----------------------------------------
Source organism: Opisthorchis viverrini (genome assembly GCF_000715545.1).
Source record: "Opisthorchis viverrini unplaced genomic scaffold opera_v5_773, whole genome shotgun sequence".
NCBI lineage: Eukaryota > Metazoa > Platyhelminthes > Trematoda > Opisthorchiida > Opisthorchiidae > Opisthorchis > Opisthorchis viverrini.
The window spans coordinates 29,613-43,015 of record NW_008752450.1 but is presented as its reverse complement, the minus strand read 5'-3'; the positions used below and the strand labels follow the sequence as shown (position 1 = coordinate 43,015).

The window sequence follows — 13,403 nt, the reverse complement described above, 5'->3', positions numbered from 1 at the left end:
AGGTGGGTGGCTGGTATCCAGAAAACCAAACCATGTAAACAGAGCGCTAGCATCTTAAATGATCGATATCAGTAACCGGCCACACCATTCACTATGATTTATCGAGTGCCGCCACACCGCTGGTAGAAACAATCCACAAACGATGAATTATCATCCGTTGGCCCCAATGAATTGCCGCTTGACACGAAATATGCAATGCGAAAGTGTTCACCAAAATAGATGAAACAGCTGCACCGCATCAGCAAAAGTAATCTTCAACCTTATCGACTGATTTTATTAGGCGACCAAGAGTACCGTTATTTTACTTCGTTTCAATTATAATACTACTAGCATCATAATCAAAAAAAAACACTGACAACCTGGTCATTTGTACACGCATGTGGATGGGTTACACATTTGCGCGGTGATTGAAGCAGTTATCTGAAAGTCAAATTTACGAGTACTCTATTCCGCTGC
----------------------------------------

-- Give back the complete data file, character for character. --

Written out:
Source organism: Opisthorchis viverrini (genome assembly GCF_000715545.1).
Source record: "Opisthorchis viverrini unplaced genomic scaffold opera_v5_773, whole genome shotgun sequence".
NCBI lineage: Eukaryota > Metazoa > Platyhelminthes > Trematoda > Opisthorchiida > Opisthorchiidae > Opisthorchis > Opisthorchis viverrini.
The window spans coordinates 29,613-43,015 of record NW_008752450.1 but is presented as its reverse complement, the minus strand read 5'-3'; the positions used below and the strand labels follow the sequence as shown (position 1 = coordinate 43,015).

The window sequence follows — 13,403 nt, the reverse complement described above, 5'->3', positions numbered from 1 at the left end:
AGGTGGGTGGCTGGTATCCAGAAAACCAAACCATGTAAACAGAGCGCTAGCATCTTAAATGATCGATATCAGTAACCGGCCACACCATTCACTATGATTTATCGAGTGCCGCCACACCGCTGGTAGAAACAATCCACAAACGATGAATTATCATCCGTTGGCCCCAATGAATTGCCGCTTGACACGAAATATGCAATGCGAAAGTGTTCACCAAAATAGATGAAACAGCTGCACCGCATCAGCAAAAGTAATCTTCAACCTTATCGACTGATTTTATTAGGCGACCAAGAGTACCGTTATTTTACTTCGTTTCAATTATAATACTACTAGCATCATAATCAAAAAAAAACACTGACAACCTGGTCATTTGTACACGCATGTGGATGGGTTACACATTTGCGCGGTGATTGAAGCAGTTATCTGAAAGTCAAATTTACGAGTACTCTATTCCGCTGC